By Bill Longshaw
In recent years, I’ve begun to research the history of recreated streets in UK museums, heritage sites and some other, more surprising, places. My work has included a mapping and scoping exercise and several visits, producing drawings and photographs. Largely conducted over the internet, especially during lockdown, but with some input from colleagues in the Social History Curator’s Group, my research has now produced a list of around 130 ‘streets’ of all shapes and sizes. These range from well-loved museum displays, like those at York Castle Museum and Salford Museum and Art Gallery to more quirky examples like streets in care homes, designed to help dementia suffers to adapt to their surroundings and even a Harry Potter fan’s own home-version of ‘Diagon Alley’.
More than 20 years ago, I created an exhibition for the People’s History Museum in Manchester called ‘Every Street, an Artist’s View’. This was something of a hybrid. Part art-installation and part social history display; tracing the intertwined lives of a group of past residents of one particular Ancoats street – Every Street – through 50 years of post-war life.
It could be said that this was the start of my interest in putting streets into museums as other, street-inspired exhibitions, including ‘1962: New Work by Bill longshaw’ (2002) and ‘Myth of the North’ (2007), both created for The Lowry in Salford, followed. For ‘1962’ we turned the whole of the Lowry’s promenade gallery into an early 1960s street, presented in black, white and grey, like the set of a kitchen-sink drama film. While ‘Myth of the North’ had a terraced street, complete with a co-op shop, a 1950s sitting room and a works canteen. All presented as tongue-in cheek, heritage-type back-drops for paintings by Lowry and work by other artists and photographers whose imagery has come to epitomise the mythical, English North.
My work as an artist and curator, on projects like ‘Every Street’ and ‘Myth of the North’, became the basis of a PhD, thesis entitled: ‘People, Myth and Museums, constructing the people’s past and white working-class Salford, 1945-2007’, which you can find here: https://ethos.bl.uk/OrderDetails.do?did=1&uin=uk.bl.ethos.479182
My research examined the way a mythical North was constructed in popular culture in post-war Britain and considered why popular myth-making and the evolution of a ‘people’s past’ in the heritage sector has served some groups better than others and actually alienated many of the working-class communities at the myth’s core, in places like Salford. As these things sometimes do, my thesis languished on the shelf for many years, as I concentrated on my career in museums. However, I always intended to revisit it and on blowing off the dust, was heartened to find that the sections on street museums and how they evolved still fired my imagination.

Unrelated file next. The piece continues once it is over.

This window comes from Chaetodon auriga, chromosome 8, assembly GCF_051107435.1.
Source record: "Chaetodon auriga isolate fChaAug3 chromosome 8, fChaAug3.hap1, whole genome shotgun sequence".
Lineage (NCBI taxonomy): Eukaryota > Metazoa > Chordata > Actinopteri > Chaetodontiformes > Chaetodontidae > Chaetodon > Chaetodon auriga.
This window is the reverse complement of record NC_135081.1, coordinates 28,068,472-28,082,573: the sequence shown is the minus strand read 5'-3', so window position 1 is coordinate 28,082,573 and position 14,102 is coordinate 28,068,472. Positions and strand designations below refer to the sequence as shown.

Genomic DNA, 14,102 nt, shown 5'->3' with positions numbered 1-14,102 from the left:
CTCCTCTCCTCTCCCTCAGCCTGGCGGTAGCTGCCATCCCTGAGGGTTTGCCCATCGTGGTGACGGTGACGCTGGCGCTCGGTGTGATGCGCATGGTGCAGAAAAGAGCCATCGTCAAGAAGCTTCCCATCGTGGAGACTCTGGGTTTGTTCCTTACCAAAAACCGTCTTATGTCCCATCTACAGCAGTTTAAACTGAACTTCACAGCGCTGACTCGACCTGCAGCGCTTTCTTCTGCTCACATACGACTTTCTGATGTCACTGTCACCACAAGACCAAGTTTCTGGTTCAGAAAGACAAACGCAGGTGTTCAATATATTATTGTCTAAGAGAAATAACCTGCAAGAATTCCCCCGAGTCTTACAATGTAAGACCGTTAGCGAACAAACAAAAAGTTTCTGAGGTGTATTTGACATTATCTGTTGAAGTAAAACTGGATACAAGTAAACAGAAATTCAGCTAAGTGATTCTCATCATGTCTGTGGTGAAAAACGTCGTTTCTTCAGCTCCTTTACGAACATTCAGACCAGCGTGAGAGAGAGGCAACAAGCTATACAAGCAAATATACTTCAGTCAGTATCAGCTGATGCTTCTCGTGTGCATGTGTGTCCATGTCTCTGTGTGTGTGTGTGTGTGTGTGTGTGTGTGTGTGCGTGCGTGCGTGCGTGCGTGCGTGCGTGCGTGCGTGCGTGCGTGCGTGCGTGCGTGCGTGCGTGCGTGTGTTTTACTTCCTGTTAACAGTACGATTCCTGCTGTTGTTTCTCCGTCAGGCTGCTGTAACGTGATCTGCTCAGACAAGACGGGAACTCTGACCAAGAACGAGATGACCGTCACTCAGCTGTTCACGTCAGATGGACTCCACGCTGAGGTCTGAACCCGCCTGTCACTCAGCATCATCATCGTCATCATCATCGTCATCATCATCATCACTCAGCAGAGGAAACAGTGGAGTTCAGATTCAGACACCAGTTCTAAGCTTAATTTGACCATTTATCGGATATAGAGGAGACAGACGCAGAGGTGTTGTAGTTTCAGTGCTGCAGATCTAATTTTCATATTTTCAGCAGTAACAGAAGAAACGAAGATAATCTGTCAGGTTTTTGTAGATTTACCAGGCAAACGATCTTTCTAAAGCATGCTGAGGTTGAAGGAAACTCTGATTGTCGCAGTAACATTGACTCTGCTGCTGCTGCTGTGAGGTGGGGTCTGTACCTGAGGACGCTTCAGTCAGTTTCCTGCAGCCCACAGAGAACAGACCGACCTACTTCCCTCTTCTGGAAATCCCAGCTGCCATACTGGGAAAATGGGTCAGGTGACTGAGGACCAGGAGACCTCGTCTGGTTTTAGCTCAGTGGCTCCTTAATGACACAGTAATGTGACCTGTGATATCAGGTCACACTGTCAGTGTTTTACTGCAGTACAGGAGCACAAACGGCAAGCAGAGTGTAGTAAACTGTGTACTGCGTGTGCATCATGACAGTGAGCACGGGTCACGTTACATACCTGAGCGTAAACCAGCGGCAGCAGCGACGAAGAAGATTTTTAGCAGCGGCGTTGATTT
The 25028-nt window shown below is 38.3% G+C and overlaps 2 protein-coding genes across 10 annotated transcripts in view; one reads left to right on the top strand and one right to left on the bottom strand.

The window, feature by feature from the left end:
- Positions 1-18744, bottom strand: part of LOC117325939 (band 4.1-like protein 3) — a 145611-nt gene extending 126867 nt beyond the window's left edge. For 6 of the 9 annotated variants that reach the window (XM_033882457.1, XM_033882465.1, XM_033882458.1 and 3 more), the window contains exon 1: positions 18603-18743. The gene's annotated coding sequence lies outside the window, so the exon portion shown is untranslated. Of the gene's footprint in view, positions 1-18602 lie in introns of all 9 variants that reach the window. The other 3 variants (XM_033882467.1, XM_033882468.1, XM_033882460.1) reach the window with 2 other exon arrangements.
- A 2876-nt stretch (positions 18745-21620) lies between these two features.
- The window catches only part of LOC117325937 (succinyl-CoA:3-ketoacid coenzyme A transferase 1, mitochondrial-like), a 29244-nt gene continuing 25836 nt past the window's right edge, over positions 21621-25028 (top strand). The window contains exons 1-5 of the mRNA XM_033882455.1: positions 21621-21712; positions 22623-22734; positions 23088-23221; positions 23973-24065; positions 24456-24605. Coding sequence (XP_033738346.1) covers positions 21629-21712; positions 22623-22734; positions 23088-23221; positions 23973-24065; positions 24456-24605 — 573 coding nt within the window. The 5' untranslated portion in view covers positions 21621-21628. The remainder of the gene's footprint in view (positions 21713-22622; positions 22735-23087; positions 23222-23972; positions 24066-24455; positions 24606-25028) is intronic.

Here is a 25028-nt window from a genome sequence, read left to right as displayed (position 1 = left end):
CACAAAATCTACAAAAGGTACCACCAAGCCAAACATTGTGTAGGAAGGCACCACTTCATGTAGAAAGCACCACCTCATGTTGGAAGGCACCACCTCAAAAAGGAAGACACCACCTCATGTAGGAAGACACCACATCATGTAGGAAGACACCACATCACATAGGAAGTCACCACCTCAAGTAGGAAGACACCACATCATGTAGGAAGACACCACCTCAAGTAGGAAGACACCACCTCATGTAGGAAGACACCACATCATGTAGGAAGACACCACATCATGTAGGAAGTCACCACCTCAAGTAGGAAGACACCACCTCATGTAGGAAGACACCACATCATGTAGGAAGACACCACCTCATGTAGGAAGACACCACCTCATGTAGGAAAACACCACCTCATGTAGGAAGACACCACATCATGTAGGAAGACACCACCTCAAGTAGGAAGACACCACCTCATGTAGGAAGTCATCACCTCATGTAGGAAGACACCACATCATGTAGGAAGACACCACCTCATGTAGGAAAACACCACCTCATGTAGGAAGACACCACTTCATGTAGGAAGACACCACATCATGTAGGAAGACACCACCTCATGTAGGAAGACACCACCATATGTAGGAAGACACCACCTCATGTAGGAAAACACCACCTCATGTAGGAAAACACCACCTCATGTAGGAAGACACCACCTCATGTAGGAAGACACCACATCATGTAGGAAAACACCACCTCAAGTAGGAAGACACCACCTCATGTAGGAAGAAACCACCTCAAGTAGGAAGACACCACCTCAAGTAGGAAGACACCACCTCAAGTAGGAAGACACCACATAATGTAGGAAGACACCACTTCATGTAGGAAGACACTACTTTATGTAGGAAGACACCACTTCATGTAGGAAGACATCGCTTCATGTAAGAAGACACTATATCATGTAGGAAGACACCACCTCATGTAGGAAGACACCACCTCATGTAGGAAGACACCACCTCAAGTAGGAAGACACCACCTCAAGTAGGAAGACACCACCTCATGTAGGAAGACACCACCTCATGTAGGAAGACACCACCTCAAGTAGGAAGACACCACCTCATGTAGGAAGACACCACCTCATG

My interest in streets, probably goes back even further than Every Street. To visiting Lark Hill Place, the recreated Victorian street at Salford Museum and Art Gallery, as a small child in the 1970s. I have vivid memories of the dark, cavernous space; the corner shop, selling sugar mice and the strange, slightly eerie feeling that the space gives you. A sense I still get today. Lark Hill Place was created by Salford Museum and Art Gallery’s visionary curator, Ted (Albert) Frape in the 1950s. Like several other post-war curators, Frape, who also championed L.S. Lowry and persuaded the city to collect his work, was influenced by Kirkgate. The ‘bygone street’ constructed in the York Castle Museum by Dr John Kirk, to display a lifetime of folk collecting.
Kirk’s street, opened to the public in 1938 and has since become something of a landmark in the development of ‘living history’ in museums. In the post-war world, Frape and C. Maynard-Mitchell at the Abbey House Museum in Leeds were among a group of curators who set out to create exhibits which conveyed a new more inclusive vision of the ‘people’s past’ to a post-Beveridge nation, determined not to go back to the squalor and poverty of the hungry thirties. Other streets, as well as several ingenious representations of coal mines followed and by the 1970s, entire recreated ‘towns’ were emerging in open-air sites, like Beamish, Ironbridge and the Black Country Museum in Dudley, as heritage became an integral element in regenerating post-industrial areas.
I am currently considering where my research should go next. My survey begins with a look at the origins of recreated streets in the great exhibition boom of the late nineteenth and early twentieth century. Several ‘olde worlde’ towns, including ‘Olde London’, ‘Olde Edinburgh’, ‘Olde Liverpool’ and ‘Olde Manchester and Salford’ appeared as cornerstone attractions within larger exhibition complexes and even Kirkgate itself started life as part of a larger temporary exhibition.
In addition, there were scores of recreated ‘villages’ in exhibitions across Britain, before and just after the First World War. Many of these were designed to provide a flavour of the far-flung reaches of British Empire, populated by specially imported groups of ‘natives’, making the early history of street museums a problematic affair. Mixed up with the creation of what are now often termed ‘human zoos’ and the worst excesses of a brand of Imperialism that commodified people as readily as its history.
There are many contrasting themes that can be investigated through the history of recreated street, as well as opportunities for exhibitions and art works, which given my past, I am keen to explore. I would, therefore, be grateful for any ideas, help or advice on moving my project, which is still wholly un-supported and un-funded, forward. If you are interested in my past work, you can see some of it on my website. https://billlongshaw.wordpress.com/ or to contact me for a copy of my street museum list, please email: email@example.com .